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Master Plan

The Boulder Police Department Master Plan was last updated in 2013. Since then, the department has made significant progress on several goals including: community policing, responding to calls for service, upgrading department technology, and public outreach and education. As examples, the Boulder Police Department was one of the first adopters of body cameras and stop-data collection.

Since 2013, several social and technological changes have occurred that have impacted the police department and the need to update its master plan. Primarily, increasing local and national concern about police reform indicates a need for in-depth examination of community needs and utilization of police department resources.

The Police Department Master Plan process will include robust community engagement, as well as integration of the city’s racial equity planning leadership. 

 

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Adjusting the Master Plan for a Changing Environment

Since 2013, when the previous master plan was completed, several social and technological changes have occurred that have impacted the police department.

On the technology side, body-worn cameras became readily available and were viewed as an important piece of equipment to promote transparency. In 2015, the department purchased body-worn cameras for all officers and developed a strict policy on how and when they would be activated.

Also in 2015, the police department hired Hillard Heintze to review the department’s operations and specifically to investigate any indications of racial bias in policing in Boulder. Hillard Heintze provided 12 recommendations to the police department, and all 12 recommendations have been implemented.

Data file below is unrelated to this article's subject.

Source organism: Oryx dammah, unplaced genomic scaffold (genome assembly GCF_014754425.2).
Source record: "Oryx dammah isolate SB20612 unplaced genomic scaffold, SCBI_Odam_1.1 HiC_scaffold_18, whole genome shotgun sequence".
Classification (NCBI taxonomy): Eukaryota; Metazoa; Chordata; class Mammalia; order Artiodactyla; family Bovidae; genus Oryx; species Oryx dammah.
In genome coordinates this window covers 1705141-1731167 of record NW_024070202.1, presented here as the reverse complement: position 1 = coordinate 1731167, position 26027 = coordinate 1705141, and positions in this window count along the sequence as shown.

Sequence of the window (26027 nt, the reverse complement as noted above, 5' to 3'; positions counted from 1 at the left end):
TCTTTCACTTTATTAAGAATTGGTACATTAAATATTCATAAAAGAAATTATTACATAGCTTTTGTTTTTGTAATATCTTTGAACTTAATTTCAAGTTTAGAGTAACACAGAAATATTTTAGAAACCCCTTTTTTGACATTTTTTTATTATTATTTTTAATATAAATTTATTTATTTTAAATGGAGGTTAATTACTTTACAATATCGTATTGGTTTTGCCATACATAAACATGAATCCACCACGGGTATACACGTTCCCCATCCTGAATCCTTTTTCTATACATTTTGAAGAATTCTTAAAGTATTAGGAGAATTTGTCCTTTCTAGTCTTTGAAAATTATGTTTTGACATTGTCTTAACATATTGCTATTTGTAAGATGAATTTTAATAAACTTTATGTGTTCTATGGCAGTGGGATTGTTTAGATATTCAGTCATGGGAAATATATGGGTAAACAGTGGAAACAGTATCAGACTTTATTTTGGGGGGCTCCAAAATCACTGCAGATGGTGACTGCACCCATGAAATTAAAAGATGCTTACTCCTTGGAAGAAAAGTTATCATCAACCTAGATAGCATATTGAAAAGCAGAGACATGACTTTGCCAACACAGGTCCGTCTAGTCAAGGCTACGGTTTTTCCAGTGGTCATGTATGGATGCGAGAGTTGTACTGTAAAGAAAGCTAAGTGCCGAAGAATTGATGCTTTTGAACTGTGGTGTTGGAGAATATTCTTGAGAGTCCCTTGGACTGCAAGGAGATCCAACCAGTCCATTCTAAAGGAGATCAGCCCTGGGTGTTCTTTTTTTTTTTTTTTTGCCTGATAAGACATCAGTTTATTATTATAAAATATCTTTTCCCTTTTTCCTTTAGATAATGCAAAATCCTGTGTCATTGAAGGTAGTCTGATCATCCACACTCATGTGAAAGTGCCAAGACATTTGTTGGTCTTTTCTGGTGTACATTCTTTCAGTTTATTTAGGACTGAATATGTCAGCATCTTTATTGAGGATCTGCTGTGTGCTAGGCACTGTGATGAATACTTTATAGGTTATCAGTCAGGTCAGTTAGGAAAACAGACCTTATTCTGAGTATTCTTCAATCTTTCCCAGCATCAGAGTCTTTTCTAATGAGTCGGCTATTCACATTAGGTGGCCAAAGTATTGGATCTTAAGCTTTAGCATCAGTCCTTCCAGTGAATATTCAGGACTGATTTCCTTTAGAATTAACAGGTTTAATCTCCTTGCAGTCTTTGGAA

One of the most important recommendations from the Hillard Heintze report was the need to begin collecting data on all discretionary police stops. The police department has been collecting this stop data since 2018 and uses it to help identify and evaluate officers’ work as it relates to racial bias. Body-worn cameras and stop data collection are now required statewide with the passage of SB20-217. Because the Boulder Police Department was the first law enforcement agency in the county to purchase body-worn cameras in 2015 and one of only three agencies in the entire state to collect stop data, it is already in compliance with two of the most costly and challenging aspects of SB20-217.

The police department is working to make significant changes aligned with local and national discussions around major reform in policing. The master planning process will provide a framework for the department to do a broader and more in-depth examination of community input, use data-driven strategies to review current operations in the context of changing conditions and determine future policing goals. This master plan will be used as the roadmap for creating meaningful changes to public safety in Boulder.